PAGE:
Miranda’s colour consciousness extends even to her daughter and due to this perceivable disdain of the coloured she does not allow anyone to approach her dark coloured daughter. She knows that “Only I am fair, and she’s dark” (p.37). Even the traditional maternal attitude is destabilized by colour difference, which in turn functions as a harsh irritant and reminder to Miranda of her daughter’s inferiority as demonstrated in her statement thus: “They say it should give rise to love when it’s cut out from your own flesh. But the colour is different. A constant reminder.” (37) What does this remind her of? Is it of an Indian parentage for Rose, as it is not evident who her father is? Though Miranda is conscious of the value of maternal love, she underplays its relevance in the face of her latent obsession with skin colour. Her notion of skin colour seems to be deeply rooted and it encapsulates her colonial elitist attitude even to her daughter whose dark colour is a constant reminder to her of something that she does not reveal.
Power is vested with the whites, based upon the same preconception of colour, and the coloured are treated as unusual and alien in colonised societies. In Portuguese- colonised Goa, Krishna, the black native is looked upon as a stranger and alien by the Portuguese. There is the repeated representation of the popular colonial equation that white is neat and black dirty, as expressed by Senhora Miranda in her reference to Krishna thus: “He is a stranger here. I can make it out. He is not like the others. Dark,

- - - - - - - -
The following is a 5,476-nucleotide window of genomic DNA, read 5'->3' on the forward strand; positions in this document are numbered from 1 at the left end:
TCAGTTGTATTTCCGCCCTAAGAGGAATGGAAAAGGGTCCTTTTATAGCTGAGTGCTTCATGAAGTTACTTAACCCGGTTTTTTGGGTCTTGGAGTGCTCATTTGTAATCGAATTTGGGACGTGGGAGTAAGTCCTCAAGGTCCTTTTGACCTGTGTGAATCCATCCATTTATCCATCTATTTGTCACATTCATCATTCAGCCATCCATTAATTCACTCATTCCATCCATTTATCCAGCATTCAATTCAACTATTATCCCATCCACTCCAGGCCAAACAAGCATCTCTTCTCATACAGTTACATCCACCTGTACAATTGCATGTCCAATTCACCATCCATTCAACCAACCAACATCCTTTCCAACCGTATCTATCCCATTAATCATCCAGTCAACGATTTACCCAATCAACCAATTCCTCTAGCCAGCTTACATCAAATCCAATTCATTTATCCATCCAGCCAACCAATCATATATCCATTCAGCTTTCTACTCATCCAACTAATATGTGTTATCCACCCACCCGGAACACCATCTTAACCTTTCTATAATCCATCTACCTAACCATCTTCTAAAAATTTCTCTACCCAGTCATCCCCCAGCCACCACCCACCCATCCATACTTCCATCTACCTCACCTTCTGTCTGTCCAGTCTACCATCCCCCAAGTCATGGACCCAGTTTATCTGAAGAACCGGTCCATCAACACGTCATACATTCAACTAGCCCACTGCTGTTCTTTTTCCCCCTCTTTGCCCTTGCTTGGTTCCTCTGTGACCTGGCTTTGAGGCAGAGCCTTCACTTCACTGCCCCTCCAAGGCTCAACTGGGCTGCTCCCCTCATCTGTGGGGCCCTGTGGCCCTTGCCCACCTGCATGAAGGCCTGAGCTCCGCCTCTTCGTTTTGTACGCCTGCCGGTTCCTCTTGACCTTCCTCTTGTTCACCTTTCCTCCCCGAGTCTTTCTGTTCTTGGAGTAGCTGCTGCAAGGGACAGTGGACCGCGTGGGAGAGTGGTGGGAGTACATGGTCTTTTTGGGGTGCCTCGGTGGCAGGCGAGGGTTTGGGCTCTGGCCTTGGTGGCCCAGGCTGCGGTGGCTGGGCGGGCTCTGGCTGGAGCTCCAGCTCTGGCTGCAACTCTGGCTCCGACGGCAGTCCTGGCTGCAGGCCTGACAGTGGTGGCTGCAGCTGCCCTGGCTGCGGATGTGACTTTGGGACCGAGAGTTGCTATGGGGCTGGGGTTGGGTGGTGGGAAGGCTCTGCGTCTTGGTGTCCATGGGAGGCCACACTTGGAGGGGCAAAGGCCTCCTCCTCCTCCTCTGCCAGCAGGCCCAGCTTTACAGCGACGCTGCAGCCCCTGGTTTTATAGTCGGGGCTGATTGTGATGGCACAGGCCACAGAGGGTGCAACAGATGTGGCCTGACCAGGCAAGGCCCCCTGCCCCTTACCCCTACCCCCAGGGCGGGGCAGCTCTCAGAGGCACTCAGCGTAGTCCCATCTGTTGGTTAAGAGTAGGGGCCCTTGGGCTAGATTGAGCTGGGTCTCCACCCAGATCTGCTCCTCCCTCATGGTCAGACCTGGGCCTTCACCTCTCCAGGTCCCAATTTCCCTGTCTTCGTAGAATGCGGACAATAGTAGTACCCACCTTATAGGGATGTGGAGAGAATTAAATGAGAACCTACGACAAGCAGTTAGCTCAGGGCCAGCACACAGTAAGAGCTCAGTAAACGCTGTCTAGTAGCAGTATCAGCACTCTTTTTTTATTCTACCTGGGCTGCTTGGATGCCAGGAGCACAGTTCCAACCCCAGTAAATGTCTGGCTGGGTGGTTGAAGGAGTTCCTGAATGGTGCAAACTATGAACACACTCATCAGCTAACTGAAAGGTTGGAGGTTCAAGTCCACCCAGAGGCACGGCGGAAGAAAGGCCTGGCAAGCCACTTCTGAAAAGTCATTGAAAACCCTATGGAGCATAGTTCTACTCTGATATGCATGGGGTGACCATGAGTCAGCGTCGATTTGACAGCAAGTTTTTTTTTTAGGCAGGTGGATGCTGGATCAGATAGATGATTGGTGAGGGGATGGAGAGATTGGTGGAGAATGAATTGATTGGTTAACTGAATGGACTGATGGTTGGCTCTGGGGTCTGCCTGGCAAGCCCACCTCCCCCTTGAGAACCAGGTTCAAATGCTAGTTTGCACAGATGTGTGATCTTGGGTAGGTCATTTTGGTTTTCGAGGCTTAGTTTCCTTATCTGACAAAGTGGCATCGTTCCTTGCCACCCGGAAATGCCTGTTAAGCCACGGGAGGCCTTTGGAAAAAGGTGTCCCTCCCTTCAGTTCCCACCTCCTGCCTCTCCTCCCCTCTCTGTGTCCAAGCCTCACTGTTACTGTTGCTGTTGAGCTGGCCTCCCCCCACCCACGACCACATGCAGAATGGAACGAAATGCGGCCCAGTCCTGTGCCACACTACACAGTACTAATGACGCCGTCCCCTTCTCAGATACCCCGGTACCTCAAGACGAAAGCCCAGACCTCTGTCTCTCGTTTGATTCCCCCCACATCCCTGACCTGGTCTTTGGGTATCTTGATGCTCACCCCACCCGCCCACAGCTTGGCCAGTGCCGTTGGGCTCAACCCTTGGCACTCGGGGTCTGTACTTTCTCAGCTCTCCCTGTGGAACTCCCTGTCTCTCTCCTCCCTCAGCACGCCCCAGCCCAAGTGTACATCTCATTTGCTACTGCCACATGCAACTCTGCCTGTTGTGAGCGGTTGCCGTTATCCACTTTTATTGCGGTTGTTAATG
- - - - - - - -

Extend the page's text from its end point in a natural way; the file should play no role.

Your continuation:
yes, but not like the others.” (p.43)
She looks upon dark Krishna as different from a white man and presents this viewpoint with the same confidence and firmness expressed earlier. Her judgement dwells upon the whites’ prejudiced notion about the black with the perception that coloured skin is an original sin and is “congenital” that passes from generation to generation. Her observation justifies the Westerners’ notion about the black as those who were born with blackness about them. Miranda asserts this notion of the whites about the biological presence of darkness in the black skinned people, for degrading them and achieving a relative upper hand in political affairs of the colonies as is seen below:
SENHORA MIRANDA. … I always thought Rose’s defect was congenital having been originally there, rather than by accident. …If something is inevitable, it becomes congenital rather than accidental… (p.64)